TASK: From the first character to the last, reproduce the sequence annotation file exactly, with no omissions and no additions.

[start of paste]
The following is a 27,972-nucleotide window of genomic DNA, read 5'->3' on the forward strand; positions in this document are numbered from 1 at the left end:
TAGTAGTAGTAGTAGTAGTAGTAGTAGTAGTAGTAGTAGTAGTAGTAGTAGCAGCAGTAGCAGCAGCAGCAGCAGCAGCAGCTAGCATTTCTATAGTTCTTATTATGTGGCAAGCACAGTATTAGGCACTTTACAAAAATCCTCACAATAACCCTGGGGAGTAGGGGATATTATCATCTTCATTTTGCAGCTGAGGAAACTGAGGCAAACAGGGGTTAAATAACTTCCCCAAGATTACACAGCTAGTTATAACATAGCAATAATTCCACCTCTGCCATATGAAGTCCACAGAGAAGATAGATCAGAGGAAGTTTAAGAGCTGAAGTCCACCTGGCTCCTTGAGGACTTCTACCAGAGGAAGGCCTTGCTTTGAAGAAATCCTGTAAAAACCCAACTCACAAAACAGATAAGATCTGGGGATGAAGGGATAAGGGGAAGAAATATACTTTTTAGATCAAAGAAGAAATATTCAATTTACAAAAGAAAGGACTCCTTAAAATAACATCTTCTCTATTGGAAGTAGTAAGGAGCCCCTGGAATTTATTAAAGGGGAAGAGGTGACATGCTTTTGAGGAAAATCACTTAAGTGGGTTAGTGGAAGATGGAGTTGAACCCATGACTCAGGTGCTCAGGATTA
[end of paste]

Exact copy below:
The following is a 27,972-nucleotide window of genomic DNA, read 5'->3' on the forward strand; positions in this document are numbered from 1 at the left end:
TAGTAGTAGTAGTAGTAGTAGTAGTAGTAGTAGTAGTAGTAGTAGTAGTAGCAGCAGTAGCAGCAGCAGCAGCAGCAGCAGCTAGCATTTCTATAGTTCTTATTATGTGGCAAGCACAGTATTAGGCACTTTACAAAAATCCTCACAATAACCCTGGGGAGTAGGGGATATTATCATCTTCATTTTGCAGCTGAGGAAACTGAGGCAAACAGGGGTTAAATAACTTCCCCAAGATTACACAGCTAGTTATAACATAGCAATAATTCCACCTCTGCCATATGAAGTCCACAGAGAAGATAGATCAGAGGAAGTTTAAGAGCTGAAGTCCACCTGGCTCCTTGAGGACTTCTACCAGAGGAAGGCCTTGCTTTGAAGAAATCCTGTAAAAACCCAACTCACAAAACAGATAAGATCTGGGGATGAAGGGATAAGGGGAAGAAATATACTTTTTAGATCAAAGAAGAAATATTCAATTTACAAAAGAAAGGACTCCTTAAAATAACATCTTCTCTATTGGAAGTAGTAAGGAGCCCCTGGAATTTATTAAAGGGGAAGAGGTGACATGCTTTTGAGGAAAATCACTTAAGTGGGTTAGTGGAAGATGGAGTTGAACCCATGACTCAGGTGCTCAGGATTA